Scene 5: On Tuesday morning I picked up a book in my office – Oscar Romero: The Violence of Love. Romero, of course, was the San Salvador Archbishop who on March 24, 1980 was silenced by an assassin’s bullet while celebrating Holy Communion with the poor people of that country in a small hospital chapel. The day before Romero delivered a sermon in which he called on Salvadoran soldiers, as Christians, to obey God's higher order and to stop carrying out the government's repression and violations of basic human rights. He was silenced, like Jesus was on the cross, for calling people to a new vision of the power of God’s Love, Compassion and Justice. Like Jesus, his voice has not been silenced. The book is a collection of quotations from his homilies the last four years of his life. His final words, spoken just minutes before a single bullet pierced his heart: “God’s reign is already present on earth in mystery. When the Lord comes, it will be brought to perfection. This is the hope that inspires Christians. We know that every effort to better society, especially when injustice and sin are so ingrained, is an effort that God blesses, that God wants, that God demands of us.” Romero embodied the very essence of the slain lamb. Romero knew well the words of John the Revelator who in the opening verses of his vision of the king of kings wrote, “Grace to you and peace from him who is and who was and who is to come, and from the seven spirits who are before his throne, and from Jesus Christ, the faithful witness, the firstborn of the dead, and the ruler of the kings of the earth. To him who loves us and freed us from our sins by his blood, and made us to be a kingdom of priests serving his God and Father, to him be glory and dominion forever and ever. Amen.” [Revelation 1:4-8] No cross/No crown.
Scene 6: Ellen Davis, Old Testament Scholar, professor, preacher and friend, recalls the scene in John’s Revelation depicted in chapter 5:11-12: “Then I looked, and I heard the voice of many angels surrounding the throne and the living creatures and the elders; they numbered myriads of myriads and thousands of thousands, singing with full voice, ‘Worthy is the Lamb that was slaughtered to receive power and wealth and wisdom and might and honor and glory and blessing!’” John writes to a community and a world in crisis. The book is not about predicting the end of the world; it is about what is happening here and now and what we are to do. It is a book about worship. Who will we worship? John repeatedly offers two choices: We can worship God in Christ, represented as the God of humility, the God who stoops down in love, the God who comes to us as one of us as the slain lamb. Or, we can choose the conventional route and worship the culture and the empire, represented by John as “the Beast.” It is a God, writes Davis, who calls us to “utter self-forgetfulness.” She gives us the example of Desmond Tutu “extending his arms to the white government officials and police [of South Africa] to ‘Come over to the winning side!’ as itself a vision of heaven, of utter self-forgetfulness, as one of the major ingredients of heaven’s joy.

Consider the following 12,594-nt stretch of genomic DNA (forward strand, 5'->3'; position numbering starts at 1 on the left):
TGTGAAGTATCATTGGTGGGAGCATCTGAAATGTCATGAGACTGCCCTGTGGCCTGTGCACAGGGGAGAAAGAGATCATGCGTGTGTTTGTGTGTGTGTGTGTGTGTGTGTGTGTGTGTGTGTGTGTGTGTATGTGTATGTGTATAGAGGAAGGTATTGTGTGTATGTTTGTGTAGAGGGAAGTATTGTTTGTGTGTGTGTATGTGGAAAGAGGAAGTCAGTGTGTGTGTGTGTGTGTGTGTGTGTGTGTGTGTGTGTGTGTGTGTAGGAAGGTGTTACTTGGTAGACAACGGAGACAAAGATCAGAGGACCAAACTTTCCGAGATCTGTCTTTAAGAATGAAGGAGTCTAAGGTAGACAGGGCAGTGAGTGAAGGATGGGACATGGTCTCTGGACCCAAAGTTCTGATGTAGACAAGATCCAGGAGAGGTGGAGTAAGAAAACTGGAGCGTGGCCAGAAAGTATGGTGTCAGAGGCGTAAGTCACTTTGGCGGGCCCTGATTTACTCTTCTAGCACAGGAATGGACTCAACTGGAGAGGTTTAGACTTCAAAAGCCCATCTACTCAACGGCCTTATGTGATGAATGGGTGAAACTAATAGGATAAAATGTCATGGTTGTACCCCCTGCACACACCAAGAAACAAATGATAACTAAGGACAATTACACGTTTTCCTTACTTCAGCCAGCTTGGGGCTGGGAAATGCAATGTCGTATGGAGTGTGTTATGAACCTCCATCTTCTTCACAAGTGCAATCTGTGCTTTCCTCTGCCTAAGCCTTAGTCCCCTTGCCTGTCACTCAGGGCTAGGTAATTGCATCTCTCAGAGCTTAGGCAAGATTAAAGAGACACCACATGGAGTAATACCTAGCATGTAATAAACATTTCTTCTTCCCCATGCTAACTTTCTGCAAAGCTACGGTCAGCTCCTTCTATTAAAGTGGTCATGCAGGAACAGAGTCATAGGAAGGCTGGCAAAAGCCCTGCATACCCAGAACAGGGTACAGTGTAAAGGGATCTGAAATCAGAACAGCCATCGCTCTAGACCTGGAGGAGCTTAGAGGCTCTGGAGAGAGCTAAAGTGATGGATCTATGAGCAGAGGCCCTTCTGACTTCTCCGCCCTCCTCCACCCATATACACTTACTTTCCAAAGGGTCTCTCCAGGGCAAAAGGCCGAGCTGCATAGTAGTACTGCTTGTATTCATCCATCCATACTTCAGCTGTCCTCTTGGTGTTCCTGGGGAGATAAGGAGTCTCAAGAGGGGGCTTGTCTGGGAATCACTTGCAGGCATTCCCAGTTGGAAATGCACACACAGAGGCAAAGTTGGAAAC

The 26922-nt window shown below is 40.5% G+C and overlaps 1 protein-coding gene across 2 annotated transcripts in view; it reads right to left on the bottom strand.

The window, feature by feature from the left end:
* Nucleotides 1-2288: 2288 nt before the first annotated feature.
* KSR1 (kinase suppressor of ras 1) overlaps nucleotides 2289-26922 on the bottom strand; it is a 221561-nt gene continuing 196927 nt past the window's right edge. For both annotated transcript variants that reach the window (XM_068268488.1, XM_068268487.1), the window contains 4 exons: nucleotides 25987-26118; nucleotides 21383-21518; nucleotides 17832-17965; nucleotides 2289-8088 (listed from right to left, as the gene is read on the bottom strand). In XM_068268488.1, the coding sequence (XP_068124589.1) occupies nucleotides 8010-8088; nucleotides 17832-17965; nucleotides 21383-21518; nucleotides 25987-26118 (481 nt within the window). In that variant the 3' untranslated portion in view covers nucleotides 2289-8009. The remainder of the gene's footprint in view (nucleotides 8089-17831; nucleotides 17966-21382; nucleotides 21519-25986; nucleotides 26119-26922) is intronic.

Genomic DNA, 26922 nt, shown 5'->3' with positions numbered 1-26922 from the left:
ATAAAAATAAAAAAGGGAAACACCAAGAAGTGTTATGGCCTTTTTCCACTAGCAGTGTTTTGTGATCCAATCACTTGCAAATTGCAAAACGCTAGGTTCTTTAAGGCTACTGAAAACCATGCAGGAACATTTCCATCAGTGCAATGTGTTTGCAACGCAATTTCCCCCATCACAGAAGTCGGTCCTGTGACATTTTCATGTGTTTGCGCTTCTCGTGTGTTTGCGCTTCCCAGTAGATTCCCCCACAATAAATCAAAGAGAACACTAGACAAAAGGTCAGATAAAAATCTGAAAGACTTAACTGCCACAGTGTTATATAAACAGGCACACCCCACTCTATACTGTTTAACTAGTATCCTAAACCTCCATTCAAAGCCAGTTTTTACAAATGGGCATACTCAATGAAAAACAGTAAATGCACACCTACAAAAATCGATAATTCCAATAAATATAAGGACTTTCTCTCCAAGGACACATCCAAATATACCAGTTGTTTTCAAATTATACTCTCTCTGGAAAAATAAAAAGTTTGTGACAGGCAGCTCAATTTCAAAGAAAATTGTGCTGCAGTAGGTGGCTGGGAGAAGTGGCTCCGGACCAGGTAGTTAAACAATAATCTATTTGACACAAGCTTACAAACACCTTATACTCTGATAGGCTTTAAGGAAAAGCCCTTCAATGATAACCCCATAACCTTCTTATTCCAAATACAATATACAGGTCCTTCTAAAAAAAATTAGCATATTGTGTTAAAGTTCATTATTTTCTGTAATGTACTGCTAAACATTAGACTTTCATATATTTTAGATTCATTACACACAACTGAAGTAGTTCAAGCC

She continues, “The saints in heaven are not thinking about themselves; they can’t think of anything but God. Heaven is the place where everyone is completely freed from fear and self-concern. John shows kings taking off their crowns and throwing them down at God’s feet, myriads of myriads falling down on their faces, laughing and singing and praising God…We might say the saints in heaven can afford to forget themselves and we cannot, living as we do in this world of competition, strife and terror. But those who have the most to teach us about what the Christian life must look like in a dangerous world – Archbishop Desmond Tutu, Archbishop Oscar Romero, Gordon Cosby – those teachers tell us the that exact opposite is true. Not only can we afford some measure of saintly self-forgetfulness; we cannot afford anything else. We cannot afford our personal and national habits of keeping ourselves front and center, and excluding so many from our circle of love and concern; the poor in our own country and around the world, those who differ from us in color and language and the name they use for God. Most of all, we cannot afford to think about ourselves, our own generation, to the exclusion of our grandchildren and their children. We cannot afford to insist on winning our own temporary ‘victories,’ securing present comfort on terms that guarantee incalculable suffering and loss for others [as well as for the Earth itself].On this the judgment of the gospel is clear: if we are ‘winning now’ on terms that keep others from experiencing the blessing of God, then we will not in the end find ourselves on the winning side.” [Ellen F Davis, Preaching The Luminous Word, Eerdmans, 2016, pp 315-316] No Cross/No Crown.
Scene 7: After doing a deep-dive on Christ the King, and immediately after reading Ellen’s sermon, I was propelled down into the basement to find a cross. In 1983 it was given to me by the Reverend David Ward, the priest who sponsored me and sent me to seminary, at my ordination to the Diaconate. David had had to retire due to cancer. In between chemotherapy sessions he would walk the beaches and collect driftwood. He had made this cross himself of the driftwood he had collected and brought it to me at my ordination despite the great difficulty it was to be there at all. After the tragedy at St. Peter’s, Ellicott City, I had wrapped it in bubble-wrap and stored it until such time I might have a place to display it. Now, after reflecting on Christ the King I needed to see it again. I unwrapped it to find it had completely fallen apart, held together as it was by silicone caulking adhesive. Never you mind. I spent a day trying to figure out the puzzle of the cross before me. Eventually I realized I needed to take apart the few pieces still held together and start all over. David, who is now among the utterly self-forgetting saints in heaven, was there to guide me. I finally found a place for each piece of driftwood in a new incarnation of David’s final gift to me, he who had made it possible for me to do what I have been doing these past 35 years. It’s not the same. But that’s just it. Nothing ever is. Except for God’s vision, what Verna Dozier calls God’s Dream - God’s humility, love and compassion for a repaired and healed world. It was hard work re-creating and resurrecting David’s cross. That seems to be the core of Christ the King – there is still hard work to do.
But, No cross/No crown.